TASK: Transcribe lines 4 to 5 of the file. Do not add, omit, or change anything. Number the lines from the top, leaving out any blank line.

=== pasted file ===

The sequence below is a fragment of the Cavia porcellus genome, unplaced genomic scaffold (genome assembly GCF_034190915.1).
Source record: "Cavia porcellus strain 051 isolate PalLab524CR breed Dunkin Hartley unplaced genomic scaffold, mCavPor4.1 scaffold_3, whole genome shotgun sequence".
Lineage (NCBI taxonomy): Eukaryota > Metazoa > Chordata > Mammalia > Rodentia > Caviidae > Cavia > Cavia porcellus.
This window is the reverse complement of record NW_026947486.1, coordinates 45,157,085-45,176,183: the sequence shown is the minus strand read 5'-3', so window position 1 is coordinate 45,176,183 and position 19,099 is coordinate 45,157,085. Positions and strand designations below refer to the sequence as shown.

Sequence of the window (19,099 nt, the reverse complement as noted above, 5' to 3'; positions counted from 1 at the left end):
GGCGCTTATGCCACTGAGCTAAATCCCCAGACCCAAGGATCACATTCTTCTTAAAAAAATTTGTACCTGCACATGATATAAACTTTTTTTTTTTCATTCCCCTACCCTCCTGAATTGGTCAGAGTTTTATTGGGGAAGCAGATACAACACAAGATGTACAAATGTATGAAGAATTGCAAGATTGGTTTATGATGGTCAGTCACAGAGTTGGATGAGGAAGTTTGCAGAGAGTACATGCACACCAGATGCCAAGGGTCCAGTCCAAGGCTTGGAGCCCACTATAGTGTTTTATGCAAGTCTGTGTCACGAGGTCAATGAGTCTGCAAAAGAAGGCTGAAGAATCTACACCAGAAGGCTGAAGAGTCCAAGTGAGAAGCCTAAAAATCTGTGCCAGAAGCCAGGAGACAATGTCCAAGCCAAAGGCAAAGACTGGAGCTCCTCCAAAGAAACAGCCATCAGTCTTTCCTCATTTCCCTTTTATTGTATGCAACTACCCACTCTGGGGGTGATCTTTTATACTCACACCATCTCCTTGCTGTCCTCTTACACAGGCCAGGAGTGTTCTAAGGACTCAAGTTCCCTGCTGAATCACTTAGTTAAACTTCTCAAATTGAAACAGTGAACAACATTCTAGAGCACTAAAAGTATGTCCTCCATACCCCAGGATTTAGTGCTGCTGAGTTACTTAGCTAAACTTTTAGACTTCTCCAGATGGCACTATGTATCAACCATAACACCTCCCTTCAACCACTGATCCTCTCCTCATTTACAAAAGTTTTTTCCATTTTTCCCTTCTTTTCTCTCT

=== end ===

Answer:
This window is the reverse complement of record NW_026947486.1, coordinates 45,157,085-45,176,183: the sequence shown is the minus strand read 5'-3', so window position 1 is coordinate 45,176,183 and position 19,099 is coordinate 45,157,085. Positions and strand designations below refer to the sequence as shown.

Sequence of the window (19,099 nt, the reverse complement as noted above, 5' to 3'; positions counted from 1 at the left end):